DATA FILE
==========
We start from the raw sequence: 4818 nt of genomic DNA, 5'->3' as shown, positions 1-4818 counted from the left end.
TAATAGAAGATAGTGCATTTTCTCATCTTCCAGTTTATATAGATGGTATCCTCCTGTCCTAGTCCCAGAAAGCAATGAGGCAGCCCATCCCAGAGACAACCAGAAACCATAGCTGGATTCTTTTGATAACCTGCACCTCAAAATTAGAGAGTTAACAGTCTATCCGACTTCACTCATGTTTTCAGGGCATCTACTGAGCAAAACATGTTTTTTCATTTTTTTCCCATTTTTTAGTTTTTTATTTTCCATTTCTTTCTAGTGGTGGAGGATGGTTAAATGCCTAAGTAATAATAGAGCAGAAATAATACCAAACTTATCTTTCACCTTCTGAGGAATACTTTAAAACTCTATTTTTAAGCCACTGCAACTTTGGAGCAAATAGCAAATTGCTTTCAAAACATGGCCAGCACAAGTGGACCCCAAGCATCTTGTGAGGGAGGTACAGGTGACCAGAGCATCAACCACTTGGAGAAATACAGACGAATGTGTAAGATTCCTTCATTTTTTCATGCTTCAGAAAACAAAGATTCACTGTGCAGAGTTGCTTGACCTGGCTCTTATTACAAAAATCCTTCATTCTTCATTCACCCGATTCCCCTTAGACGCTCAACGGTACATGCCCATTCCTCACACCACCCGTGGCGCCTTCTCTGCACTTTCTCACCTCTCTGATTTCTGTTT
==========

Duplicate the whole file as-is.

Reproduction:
We start from the raw sequence: 4818 nt of genomic DNA, 5'->3' as shown, positions 1-4818 counted from the left end.
TAATAGAAGATAGTGCATTTTCTCATCTTCCAGTTTATATAGATGGTATCCTCCTGTCCTAGTCCCAGAAAGCAATGAGGCAGCCCATCCCAGAGACAACCAGAAACCATAGCTGGATTCTTTTGATAACCTGCACCTCAAAATTAGAGAGTTAACAGTCTATCCGACTTCACTCATGTTTTCAGGGCATCTACTGAGCAAAACATGTTTTTTCATTTTTTTCCCATTTTTTAGTTTTTTATTTTCCATTTCTTTCTAGTGGTGGAGGATGGTTAAATGCCTAAGTAATAATAGAGCAGAAATAATACCAAACTTATCTTTCACCTTCTGAGGAATACTTTAAAACTCTATTTTTAAGCCACTGCAACTTTGGAGCAAATAGCAAATTGCTTTCAAAACATGGCCAGCACAAGTGGACCCCAAGCATCTTGTGAGGGAGGTACAGGTGACCAGAGCATCAACCACTTGGAGAAATACAGACGAATGTGTAAGATTCCTTCATTTTTTCATGCTTCAGAAAACAAAGATTCACTGTGCAGAGTTGCTTGACCTGGCTCTTATTACAAAAATCCTTCATTCTTCATTCACCCGATTCCCCTTAGACGCTCAACGGTACATGCCCATTCCTCACACCACCCGTGGCGCCTTCTCTGCACTTTCTCACCTCTCTGATTTCTGTTT